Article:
This summer, Larry Bird set out to finish the renovation job he started last year in the Indiana Pacers’ frontcourt. After losing David West, Roy Hibbert and Luis Scola last offseason, Bird’s team received mixed results from its frontcourt during the 2015-16 season.
While Ian Mahinmi was solid all season, the trio of Lavoy Allen, Jordan Hill and rookie Myles Turner was equally as unsteady over the course of 82 games. Another issue: in trying to play the pace-and-space style that Bird desired, that group of personnel often found itself stretched thin.
So this offseason, Bird continued tinkering with the frontcourt all the way into September with the signing of Kevin Seraphin. In addition to Seraphin, Bird inked Al Jefferson to a three-year deal and traded for Thaddeus Young from the Brooklyn Nets. In doing so, he finally gave the Pacers (and new head coach Nate McMillan) the necessary personnel to play the up-tempo, high-pressure offensive style that Bird had been pushing regardless of who was on the floor.
That approach now holds a more promising outlook for Indiana. Even Paul George, who resisted last season’s attempts from Indiana brass to get him to play power forward, now says he’s ready to play that position. He said his hesitation a year ago was because he had only just returned from his infamous leg fracture — and understandably so.
McMillan surprised some at Media Day by confirming what even those who were surprised knew: that he planned on starting Turner and Young in the Pacers’ frontcourt this season, with Jefferson serving as the offensive focal point for bench units.
Jefferson and Young delivered on their part during Indiana’s first preseason game Tuesday night against the New Orleans Pelicans, as the pair were were first and second on the team in scoring, respectively. Jefferson was a solid 7-of-12 from the field, while Young hit his only three-point attempt, which is what the Pacers are hoping for from him this season. Turner missed the game as he finished the final stages of the NBA’s concussion protocol.
However, the game did little to clear up the rest of the frontcourt situation, which McMillan has made clear since Media Day has yet to be decided.
Lavoy Allen was one of the Pacers’ primary frontcourt contributors last season, but McMillan was even tepid regarding his role. He played 18 minutes against the Pelicans, but McMillan divided up the minutes evenly among guys vying for rotation positions.
“It’s difficult to play 10 guys,” McMillan said, according to the Indy Star’s Jim Ayello. “Lavoy Allen, I think he can help, but he’s going to have to make me play him with what he does on the floor.”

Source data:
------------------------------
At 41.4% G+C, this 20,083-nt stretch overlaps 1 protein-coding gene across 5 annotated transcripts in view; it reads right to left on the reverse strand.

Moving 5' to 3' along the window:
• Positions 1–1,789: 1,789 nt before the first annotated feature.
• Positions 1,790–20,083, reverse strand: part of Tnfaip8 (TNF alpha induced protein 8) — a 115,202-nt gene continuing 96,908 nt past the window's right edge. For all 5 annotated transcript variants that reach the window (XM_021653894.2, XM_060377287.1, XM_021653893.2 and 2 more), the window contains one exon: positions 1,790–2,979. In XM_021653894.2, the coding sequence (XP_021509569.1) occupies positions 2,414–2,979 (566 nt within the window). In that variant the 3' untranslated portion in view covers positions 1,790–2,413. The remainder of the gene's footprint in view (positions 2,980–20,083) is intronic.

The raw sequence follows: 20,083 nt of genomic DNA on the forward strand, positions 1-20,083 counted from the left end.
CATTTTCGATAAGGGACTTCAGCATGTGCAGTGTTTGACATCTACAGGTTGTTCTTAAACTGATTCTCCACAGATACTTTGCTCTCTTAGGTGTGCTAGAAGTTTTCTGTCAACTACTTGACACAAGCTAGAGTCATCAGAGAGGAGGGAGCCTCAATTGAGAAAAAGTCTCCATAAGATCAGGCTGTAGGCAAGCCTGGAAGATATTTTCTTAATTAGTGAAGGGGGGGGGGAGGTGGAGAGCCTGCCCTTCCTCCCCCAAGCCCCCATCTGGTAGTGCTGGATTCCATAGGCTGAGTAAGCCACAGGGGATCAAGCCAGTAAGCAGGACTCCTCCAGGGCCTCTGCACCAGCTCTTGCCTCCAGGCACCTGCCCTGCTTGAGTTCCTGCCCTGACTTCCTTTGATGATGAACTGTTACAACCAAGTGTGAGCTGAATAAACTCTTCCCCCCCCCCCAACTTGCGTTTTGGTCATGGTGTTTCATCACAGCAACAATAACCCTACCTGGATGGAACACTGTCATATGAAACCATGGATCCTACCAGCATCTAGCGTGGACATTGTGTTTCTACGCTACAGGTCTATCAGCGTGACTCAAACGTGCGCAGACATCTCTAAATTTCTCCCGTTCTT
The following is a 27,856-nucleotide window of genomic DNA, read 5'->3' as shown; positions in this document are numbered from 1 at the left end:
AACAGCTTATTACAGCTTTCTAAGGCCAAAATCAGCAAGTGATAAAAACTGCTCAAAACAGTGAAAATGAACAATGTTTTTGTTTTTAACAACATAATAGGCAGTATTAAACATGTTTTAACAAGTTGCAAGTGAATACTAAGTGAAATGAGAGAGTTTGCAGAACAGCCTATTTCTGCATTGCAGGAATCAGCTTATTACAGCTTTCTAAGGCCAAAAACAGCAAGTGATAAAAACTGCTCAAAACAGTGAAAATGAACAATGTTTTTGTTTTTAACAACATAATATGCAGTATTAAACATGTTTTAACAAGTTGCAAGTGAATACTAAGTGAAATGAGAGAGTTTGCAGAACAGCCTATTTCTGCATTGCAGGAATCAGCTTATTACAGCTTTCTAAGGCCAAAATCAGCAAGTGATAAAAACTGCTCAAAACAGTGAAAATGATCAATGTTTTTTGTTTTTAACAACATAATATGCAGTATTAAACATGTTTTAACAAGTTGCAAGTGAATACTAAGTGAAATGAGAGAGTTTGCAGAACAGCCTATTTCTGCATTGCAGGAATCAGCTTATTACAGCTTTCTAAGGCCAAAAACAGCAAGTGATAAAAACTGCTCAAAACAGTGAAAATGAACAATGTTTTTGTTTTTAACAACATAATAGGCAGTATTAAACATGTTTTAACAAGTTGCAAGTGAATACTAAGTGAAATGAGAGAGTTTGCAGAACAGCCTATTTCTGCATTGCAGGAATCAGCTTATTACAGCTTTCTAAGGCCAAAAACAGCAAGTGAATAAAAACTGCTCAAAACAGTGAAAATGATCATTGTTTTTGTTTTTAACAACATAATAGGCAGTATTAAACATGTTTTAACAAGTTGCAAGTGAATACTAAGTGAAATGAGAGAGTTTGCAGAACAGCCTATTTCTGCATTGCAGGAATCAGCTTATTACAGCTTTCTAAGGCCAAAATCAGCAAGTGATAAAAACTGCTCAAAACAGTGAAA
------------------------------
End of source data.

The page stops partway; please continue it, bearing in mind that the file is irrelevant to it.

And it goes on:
Beyond Allen is a group full of newcomers, including the recently signed Seraphin, injured Jeremy Evans, Pacers D-Leaguer Rakeem Christmas and rookie Georges Niang. If McMillan isn’t sold on Allen’s spot in the rotation, it’s not clear that he sees a viable alternative from this group, as none of them have carved out a niche for themselves as a steady rebounder and team defender the way Allen has.
Seraphin was once considered an intriguing prospect, and even though he’s fallen off during the last couple seasons, he seems like the most likely candidate to usurp Allen in the rotation. He is considerably more athletic than the slow-and-steady Allen, and at one point, Seraphin possessed a dependable mid-range jumper.
The question is what version of Seraphin Indiana will see. Turner has been sidelined with that concussion, so Seraphin has been getting run with the first team during training camp so Jefferson could build a rapport with the second unit. During the New Orleans game, though, he played an uneven 15 minutes, with five rebounds (three offensive), two turnovers, 1-of-5 shooting and a steal. Those numbers won’t earn him a rotation position.
The other option that McMillan mentioned at Media Day was playing George and C.J. Miles at the 4.
As mentioned, George has said he would feel more comfortable with the possibility. And Miles, after acting as a 4 last season and paying the price physically, changed his workout during the offseason and hopes to be able to handle small stretches at the position.
A solution that features a bit of both options feels like the most likely one. Young has been a durable player, never playing in fewer than 63 games during nine seasons, so he will soak up 30-ish minutes per game. Of the remaining 18 minutes, the winner of the Allen/Seraphin competition and some combination of George and Miles figures to account for that.
Much of who handles those minutes will depend on McMillan’s preference for a traditional power forward versus a stretch 4. He seems to be leaning toward playing the latter on a full-time basis, but not all situations call for that approach.
It’s possible that Niang or Christmas could fill the void, but the latter can’t stretch the floor or defend without fouling. Niang has more promise, but rookies are always big question marks.
The other dark-horse option on Indiana’s roster at this point would be Evans, who was acquired from the Dallas Mavericks this offseason and has basically become an afterthought. Evans only just returned to full practice, but he can’t shoot either. He seems more likely a candidate to be cut than to launch a late bid to become a rotation big man.
There’s still a lot of preseason left, so a lot could change. The Pacers are certainly making the most of this time, as they have a full slate of camp invites and 16 guaranteed contracts, so someone is gonna be cut. Right now, the line between candidates for that fate and a small rotation role looks relatively thin.